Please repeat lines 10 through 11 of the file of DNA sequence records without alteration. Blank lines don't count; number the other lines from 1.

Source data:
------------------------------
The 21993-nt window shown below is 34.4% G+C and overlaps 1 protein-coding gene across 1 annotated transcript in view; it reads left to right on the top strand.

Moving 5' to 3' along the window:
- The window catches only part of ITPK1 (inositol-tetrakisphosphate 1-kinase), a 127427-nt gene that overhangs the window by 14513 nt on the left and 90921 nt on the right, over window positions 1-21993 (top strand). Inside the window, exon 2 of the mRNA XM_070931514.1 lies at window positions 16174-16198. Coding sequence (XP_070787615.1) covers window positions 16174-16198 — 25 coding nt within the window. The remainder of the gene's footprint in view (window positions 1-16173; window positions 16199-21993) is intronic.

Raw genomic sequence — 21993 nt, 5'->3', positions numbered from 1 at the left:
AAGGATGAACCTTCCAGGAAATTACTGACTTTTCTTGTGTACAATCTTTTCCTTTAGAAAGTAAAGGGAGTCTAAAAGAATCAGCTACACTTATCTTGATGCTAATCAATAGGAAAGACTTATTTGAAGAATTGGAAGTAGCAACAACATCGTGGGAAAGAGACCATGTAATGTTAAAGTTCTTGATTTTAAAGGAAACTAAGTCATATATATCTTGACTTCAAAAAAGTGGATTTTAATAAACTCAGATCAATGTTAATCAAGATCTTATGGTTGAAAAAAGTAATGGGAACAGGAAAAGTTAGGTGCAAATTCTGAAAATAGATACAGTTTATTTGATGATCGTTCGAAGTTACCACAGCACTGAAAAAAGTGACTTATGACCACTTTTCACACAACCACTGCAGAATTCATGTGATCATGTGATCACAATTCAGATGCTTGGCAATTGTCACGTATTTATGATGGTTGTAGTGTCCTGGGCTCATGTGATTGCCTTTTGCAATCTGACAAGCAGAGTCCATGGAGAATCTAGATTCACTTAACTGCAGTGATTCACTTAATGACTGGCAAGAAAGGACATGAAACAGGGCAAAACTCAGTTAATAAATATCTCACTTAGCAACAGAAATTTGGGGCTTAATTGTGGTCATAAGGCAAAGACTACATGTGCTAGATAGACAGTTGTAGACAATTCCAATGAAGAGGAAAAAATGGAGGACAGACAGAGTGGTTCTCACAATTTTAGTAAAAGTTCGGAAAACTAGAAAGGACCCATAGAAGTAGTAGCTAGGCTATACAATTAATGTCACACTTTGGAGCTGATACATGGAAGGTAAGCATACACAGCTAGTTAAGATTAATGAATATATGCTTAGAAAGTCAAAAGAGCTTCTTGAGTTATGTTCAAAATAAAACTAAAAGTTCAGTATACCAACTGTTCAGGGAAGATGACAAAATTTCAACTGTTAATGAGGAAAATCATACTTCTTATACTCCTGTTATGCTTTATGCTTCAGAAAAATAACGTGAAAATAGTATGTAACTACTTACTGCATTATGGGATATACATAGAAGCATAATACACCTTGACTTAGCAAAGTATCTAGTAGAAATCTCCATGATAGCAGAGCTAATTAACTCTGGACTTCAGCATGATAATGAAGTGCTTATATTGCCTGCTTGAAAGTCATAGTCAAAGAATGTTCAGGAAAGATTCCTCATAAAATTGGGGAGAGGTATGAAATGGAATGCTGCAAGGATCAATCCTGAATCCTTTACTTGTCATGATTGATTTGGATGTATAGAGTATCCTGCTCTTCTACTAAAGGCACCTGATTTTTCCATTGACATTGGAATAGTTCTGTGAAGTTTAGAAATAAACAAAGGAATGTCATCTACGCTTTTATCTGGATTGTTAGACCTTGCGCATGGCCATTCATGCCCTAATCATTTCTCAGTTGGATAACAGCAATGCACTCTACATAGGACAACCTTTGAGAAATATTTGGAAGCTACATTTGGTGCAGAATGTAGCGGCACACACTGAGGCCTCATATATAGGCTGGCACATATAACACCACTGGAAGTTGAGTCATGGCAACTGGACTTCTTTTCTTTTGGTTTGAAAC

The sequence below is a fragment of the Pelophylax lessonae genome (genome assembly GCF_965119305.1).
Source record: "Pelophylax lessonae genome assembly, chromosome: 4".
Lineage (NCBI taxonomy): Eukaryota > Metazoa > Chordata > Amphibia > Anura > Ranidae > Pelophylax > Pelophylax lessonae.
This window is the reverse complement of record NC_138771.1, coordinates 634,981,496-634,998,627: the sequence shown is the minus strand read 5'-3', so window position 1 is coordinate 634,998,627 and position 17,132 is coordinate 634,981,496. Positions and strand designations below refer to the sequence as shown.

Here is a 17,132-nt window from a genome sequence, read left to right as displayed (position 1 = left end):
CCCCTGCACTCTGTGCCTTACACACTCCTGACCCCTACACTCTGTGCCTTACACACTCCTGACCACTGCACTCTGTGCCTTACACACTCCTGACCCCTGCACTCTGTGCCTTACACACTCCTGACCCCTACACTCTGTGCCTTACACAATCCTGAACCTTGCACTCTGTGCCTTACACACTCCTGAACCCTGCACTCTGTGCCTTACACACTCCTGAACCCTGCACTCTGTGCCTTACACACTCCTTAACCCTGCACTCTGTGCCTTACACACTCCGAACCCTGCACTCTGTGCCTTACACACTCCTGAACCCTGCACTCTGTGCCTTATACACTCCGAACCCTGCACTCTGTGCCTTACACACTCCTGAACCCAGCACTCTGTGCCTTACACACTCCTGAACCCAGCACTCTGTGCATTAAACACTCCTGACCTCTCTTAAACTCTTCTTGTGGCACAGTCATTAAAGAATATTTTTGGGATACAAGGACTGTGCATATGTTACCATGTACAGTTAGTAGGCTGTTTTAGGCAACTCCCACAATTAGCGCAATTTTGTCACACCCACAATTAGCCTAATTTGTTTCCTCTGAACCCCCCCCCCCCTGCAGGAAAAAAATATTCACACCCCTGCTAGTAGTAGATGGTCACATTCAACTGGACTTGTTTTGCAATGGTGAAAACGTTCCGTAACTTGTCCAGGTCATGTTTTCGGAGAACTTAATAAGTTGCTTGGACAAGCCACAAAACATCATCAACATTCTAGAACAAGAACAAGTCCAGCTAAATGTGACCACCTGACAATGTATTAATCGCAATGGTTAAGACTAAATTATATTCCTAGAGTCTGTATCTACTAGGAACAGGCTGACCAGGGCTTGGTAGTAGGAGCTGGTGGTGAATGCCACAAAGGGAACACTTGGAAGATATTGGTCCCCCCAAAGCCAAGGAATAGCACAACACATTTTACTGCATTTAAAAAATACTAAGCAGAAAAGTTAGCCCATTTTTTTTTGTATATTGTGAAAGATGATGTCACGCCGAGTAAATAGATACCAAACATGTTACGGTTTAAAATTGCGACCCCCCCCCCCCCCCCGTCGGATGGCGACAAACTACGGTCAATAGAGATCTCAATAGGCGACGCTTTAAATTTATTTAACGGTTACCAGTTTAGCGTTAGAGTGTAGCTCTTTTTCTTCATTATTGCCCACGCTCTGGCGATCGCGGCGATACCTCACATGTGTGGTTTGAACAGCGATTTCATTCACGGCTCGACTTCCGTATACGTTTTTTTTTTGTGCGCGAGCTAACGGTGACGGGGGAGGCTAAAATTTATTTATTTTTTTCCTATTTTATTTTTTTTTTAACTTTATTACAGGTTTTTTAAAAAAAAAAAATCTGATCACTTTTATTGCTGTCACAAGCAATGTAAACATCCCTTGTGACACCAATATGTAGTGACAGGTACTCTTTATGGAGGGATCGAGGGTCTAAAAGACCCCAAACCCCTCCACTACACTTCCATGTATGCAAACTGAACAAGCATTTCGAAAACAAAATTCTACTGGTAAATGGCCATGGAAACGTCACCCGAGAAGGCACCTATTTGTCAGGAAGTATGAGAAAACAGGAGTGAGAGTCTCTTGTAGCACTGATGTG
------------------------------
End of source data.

Here is a 17,132-nt window from a genome sequence, read left to right as displayed (position 1 = left end):
CCCCTGCACTCTGTGCCTTACACACTCCTGACCCCTACACTCTGTGCCTTACACACTCCTGACCACTGCACTCTGTGCCTTACACACTCCTGACCCCTGCACTCTGTGCCTTACACACTCCTGACCCCTACACTCTGTGCCTTACACAATCCTGAACCTTGCACTCTGTGCCTTACACACTCCTGAACCCTGCACTCTGTGCCTTACACACTCCTGAACCCTGCACTCTGTGCCTTACACACTCCTTAACCCTGCACTCTGTGCCTTACACACTCCGAACCCTGCACTCTGTGCCTTACACACTCCTGAACCCTGCACTCTGTGCCTTATACACTCCGAACCCTGCACTCTGTGCCTTACACACTCCTGAACCCAGCACTCTGTGCCTTACACACTCCTGAACCCAGCACTCTGTGCATTAAACACTCCTGACCTCTCTTAAACTCTTCTTGTGGCACAGTCATTAAAGAATATTTTTGGGATACAAGGACTGTGCATATGTTACCATGTACAGTTAGTAGGCTGTTTTAGGCAACTCCCACAATTAGCGCAATTTTGTCACACCCACAATTAGCCTAATTTGTTTCCTCTGAACCCCCCCCCCCCTGCAGGAAAAAAATATTCACACCCCTGCTAGTAGTAGATGGTCACATTCAACTGGACTTGTTTTGCAATGGTGAAAACGTTCCGTAACTTGTCCAGGTCATGTTTTCGGAGAACTTAATAAGTTGCTTGGACAAGCCACAAAACATCATCAACATTCTAGAACAAGAACAAGTCCAGCTAAATGTGACCACCTGACAATGTATTAATCGCAATGGTTAAGACTAAATTATATTCCTAGAGTCTGTATCTACTAGGAACAGGCTGACCAGGGCTTGGTAGTAGGAGCTGGTGGTGAATGCCACAAAGGGAACACTTGGAAGATATTGGTCCCCCCAAAGCCAAGGAATAGCACAACACATTTTACTGCATTTAAAAAATACTAAGCAGAAAAGTTAGCCCATTTTTTTTTGTATATTGTGAAAGATGATGTCACGCCGAGTAAATAGATACCAAACATGTTACGGTTTAAAATTGCGACCCCCCCCCCCCCCCCGTCGGATGGCGACAAACTACGGTCAATAGAGATCTCAATAGGCGACGCTTTAAATTTATTTAACGGTTACCAGTTTAGCGTTAGAGTGTAGCTCTTTTTCTTCATTATTGCCCACGCTCTGGCGATCGCGGCGATACCTCACATGTGTGGTTTGAACAGCGATTTCATTCACGGCTCGACTTCCGTATACGTTTTTTTTTTGTGCGCGAGCTAACGGTGACGGGGGAGGCTAAAATTTATTTATTTTTTTCCTATTTTATTTTTTTTTTAACTTTATTACAGGTTTTTTAAAAAAAAAAAATCTGATCACTTTTATTGCTGTCACAAGCAATGTAAACATCCCTTGTGACACCAATATGTAGTGACAGGTACTCTTTATGGAGGGATCGAGGGTCTAAAAGACCCCAAACCCCTCCACTACACTTCCATGTATGCAAACTGAACAAGCATTTCGAAAACAAAATTCTACTGGTAAATGGCCATGGAAACGTCACCCGAGAAGGCACCTATTTGTCAGGAAGTATGAGAAAACAGGAGTGAGAGTCTCTTGTAGCACTGATGTG